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Napa Sanitation District approves new sewer rates with little protest

Napa Sanitation District approves new sewer rates with little protest

NapaSan plant

The Napa Sanitation District has passed a new five-year sewer service plan that will raise rates for some types of customers, but lower them or leave them unchanged for others. 

The Napa Sanitation District has approved a new set of sewer service rates that will increase overall charges by as much as 3% each of the next five years — but with different effects for various residential and commercial customers.

Annual rates for wastewater treatment in Napa and the Silverado Resort area will rise for apartments and mobile homes through 2026, but decrease at condominiums, townhouses and duplexes, under a pricing plan approved Wednesday night by the NapaSan board.

In addition, monthly sewer service rates are set to increase for many types of businesses, including restaurants and hotels in and around the city of Napa, although other retailers and offices can expect smaller rate hikes or none at all.

Meanwhile, the sewer charges billed each year to owners of single-family houses will continue at the current level of $738.60 through the 2025-26 fiscal year.

NapaSan’s five board members — including representatives of the City Council and county Board of Supervisors — all voted in favor of the five-year rate changes, which affect the owners of 24,989 properties.

Earlier in the online meeting, the plan easily survived a protest process required for service rate changes under California’s Proposition 218 when only 134 parcel owners filed letters of protest before the meeting, a tiny fraction of the majority of owners needed to block an increase.

County Supervisor Ryan Gregory acknowledged the awkwardness of asking some sewer customers to pay more amid the economic turmoil of coronavirus-related shutdowns, but said state law compels service districts to base their fees closely to their costs.

“We didn’t want to raise fees for apartments and mobile homes, we didn’t want to raise fees for industrial customers, but the numbers on water use we know and can’t un-know, so we have to act upon them right now,” Gregory said.

He describing the five-year phase-in of rate increases as an effort to soften the impact as much as possible.

The rate change went ahead with virtually no debate at the meeting, during which only one audience member called in to oppose the increases. No comments were received Wednesday from the Napa County Taxpayers Association, which led efforts to block NapaSan’s last round of rate hikes in 2016, when 2.238 property owners filed protests.

All of the proposed rate changes were based on a cost-of-service study by Carollo Engineers Inc., to comply with California law limiting rate increases to the amount needed to cover the cost of service.

Owners of single-family homes in the city of Napa and the Silverado area would pay the same $738.60 they are being charged this fiscal year on their annual property tax bills through 2025-26. Townhouse rates could fall from $738.60 to $627.81.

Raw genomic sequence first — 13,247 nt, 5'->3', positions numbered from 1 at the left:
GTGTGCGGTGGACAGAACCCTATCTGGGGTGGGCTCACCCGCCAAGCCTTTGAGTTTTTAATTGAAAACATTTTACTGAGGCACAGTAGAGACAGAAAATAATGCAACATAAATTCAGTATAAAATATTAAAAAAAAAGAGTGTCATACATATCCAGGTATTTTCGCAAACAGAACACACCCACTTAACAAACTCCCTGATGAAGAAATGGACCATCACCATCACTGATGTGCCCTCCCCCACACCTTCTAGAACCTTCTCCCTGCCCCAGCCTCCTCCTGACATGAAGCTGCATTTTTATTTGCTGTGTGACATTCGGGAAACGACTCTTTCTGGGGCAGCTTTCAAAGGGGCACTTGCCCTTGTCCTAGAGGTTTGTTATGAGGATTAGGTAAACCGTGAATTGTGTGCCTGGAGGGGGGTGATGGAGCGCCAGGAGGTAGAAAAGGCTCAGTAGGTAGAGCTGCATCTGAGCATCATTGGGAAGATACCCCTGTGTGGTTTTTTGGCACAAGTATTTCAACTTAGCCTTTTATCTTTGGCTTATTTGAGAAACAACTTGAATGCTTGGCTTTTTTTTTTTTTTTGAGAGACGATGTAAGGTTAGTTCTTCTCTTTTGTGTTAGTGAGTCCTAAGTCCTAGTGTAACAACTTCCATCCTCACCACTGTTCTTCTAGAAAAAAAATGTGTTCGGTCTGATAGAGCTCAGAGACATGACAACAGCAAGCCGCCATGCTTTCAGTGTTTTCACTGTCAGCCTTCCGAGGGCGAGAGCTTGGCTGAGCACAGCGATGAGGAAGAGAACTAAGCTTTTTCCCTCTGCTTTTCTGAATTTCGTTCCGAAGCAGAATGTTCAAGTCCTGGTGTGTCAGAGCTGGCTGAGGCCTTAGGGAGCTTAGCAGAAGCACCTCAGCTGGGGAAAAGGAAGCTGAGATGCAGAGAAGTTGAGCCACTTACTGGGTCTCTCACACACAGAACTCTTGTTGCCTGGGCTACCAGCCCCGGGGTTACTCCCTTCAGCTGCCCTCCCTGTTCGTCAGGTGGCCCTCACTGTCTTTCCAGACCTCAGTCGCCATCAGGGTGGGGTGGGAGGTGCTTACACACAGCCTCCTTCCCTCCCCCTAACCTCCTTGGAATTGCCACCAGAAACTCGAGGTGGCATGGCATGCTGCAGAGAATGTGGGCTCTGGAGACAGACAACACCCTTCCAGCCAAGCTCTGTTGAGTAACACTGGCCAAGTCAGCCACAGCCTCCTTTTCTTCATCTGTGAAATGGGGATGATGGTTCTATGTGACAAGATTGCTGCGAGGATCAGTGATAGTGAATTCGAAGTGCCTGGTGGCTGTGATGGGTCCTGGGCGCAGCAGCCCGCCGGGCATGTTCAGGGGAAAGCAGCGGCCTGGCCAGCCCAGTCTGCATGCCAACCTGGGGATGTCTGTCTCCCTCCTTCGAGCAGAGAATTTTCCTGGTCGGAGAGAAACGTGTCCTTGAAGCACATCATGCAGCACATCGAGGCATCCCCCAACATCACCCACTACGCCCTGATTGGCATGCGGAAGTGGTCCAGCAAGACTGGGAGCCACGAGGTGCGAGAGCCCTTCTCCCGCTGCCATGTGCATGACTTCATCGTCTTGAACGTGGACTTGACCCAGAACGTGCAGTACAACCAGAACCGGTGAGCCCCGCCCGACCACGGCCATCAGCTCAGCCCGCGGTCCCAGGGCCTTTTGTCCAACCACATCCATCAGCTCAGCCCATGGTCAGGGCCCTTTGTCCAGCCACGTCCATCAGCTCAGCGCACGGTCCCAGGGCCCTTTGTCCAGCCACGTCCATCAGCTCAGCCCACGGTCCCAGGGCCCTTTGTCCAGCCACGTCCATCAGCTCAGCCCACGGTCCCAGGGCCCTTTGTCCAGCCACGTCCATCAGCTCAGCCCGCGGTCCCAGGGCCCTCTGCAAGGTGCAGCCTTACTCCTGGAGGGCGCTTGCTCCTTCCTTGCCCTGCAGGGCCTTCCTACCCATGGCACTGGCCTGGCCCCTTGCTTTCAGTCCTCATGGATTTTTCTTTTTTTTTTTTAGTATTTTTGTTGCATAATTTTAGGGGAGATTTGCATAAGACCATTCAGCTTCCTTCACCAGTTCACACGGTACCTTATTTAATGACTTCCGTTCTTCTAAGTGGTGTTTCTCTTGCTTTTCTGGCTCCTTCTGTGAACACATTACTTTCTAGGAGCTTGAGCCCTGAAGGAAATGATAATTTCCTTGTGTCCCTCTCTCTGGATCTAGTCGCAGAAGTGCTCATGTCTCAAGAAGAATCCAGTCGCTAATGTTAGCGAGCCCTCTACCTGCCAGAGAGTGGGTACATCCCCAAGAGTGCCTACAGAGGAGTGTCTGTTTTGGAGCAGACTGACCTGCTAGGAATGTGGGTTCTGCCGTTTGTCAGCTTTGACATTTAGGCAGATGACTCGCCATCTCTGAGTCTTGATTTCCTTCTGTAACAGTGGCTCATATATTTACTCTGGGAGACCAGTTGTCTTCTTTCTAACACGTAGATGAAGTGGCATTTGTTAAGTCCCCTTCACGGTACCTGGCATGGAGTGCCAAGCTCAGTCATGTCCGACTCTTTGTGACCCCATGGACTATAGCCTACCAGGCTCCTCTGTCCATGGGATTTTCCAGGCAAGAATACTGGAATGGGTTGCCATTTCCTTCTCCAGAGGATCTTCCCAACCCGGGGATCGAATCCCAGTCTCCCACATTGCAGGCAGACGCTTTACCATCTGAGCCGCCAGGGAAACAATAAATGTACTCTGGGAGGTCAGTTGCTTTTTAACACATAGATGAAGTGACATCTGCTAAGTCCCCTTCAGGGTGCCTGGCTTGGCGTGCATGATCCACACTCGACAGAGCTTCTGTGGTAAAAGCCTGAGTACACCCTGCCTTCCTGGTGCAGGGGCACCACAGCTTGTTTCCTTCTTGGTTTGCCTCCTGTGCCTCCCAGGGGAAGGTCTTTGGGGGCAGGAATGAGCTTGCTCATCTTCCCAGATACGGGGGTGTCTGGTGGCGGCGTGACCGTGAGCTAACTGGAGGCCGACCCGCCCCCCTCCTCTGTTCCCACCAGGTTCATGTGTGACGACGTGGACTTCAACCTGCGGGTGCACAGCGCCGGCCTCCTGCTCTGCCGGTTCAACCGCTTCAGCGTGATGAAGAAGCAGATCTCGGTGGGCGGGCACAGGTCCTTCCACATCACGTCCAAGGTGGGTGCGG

Meanwhile, annual mobile home space rates over five years could rise from $443.16 to $627.81, and apartment rates could increase from $443.16 to $590.88.

Commercial and industrial bills, unlike the rates charged to homes, vary from one business to another based on their actual water use. For instance, a restaurant now paying $10,520 annually today could be charged $14,610 in five years, while a hotel paying $12,570 annually today could pay $20,960 in 2026, according to a district report.

In a change to NapaSan’s sewer rate calculations, the new rates are based on how much water the average home uses in the winter when landscaping is not a factor.

NapaSan has lowered its assumed water consumption by single-family home from 210 gallons to 117 gallons a day, largely based on water conservation and greater use of low-flow devices in the wake of recent droughts.

The district is also changing the way it calculates wastewater strength, which creates rate changes for the commercial and industrial customers.

The rates approved Wednesday are the maximum NapaSan’s board can allow through separate votes before the start of each fiscal year. For the next half decade, the district has announced no major projects that would require additional funds, and expects to use the additional revenue to maintain current services and cover inflation.

NapaSan current five-year water-rate cycle, starting in 2016, included large increases the district said would help accelerate maintenance and replace old sewer pipes. General Manager Tim Healy said the district has followed through by replacing five to six miles of sewer lines a year as well as embarking on a new pump station in west Napa and truck sewer line project for the Browns Valley area.

NapaSan serves about 21 square miles in and near the city of Napa, including Silverado and the airport industrial area. Its wastewater treatment plant near the Napa River south of Highway 29 and the Grapecrusher statue treats an average of 10 million gallons daily.


Mayor Scott Sedgley at Rep. Mike Thompson's press conference highlighting latest COVID relief bill, March 25, 2021


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Public Safety Reporter

Howard Yune covers public safety for the Napa Valley Register. He has been a reporter and photographer for the Register since 2011, and previously wrote for the Marysville Appeal-Democrat, Anaheim Bulletin and Coos Bay (Oregon) World.

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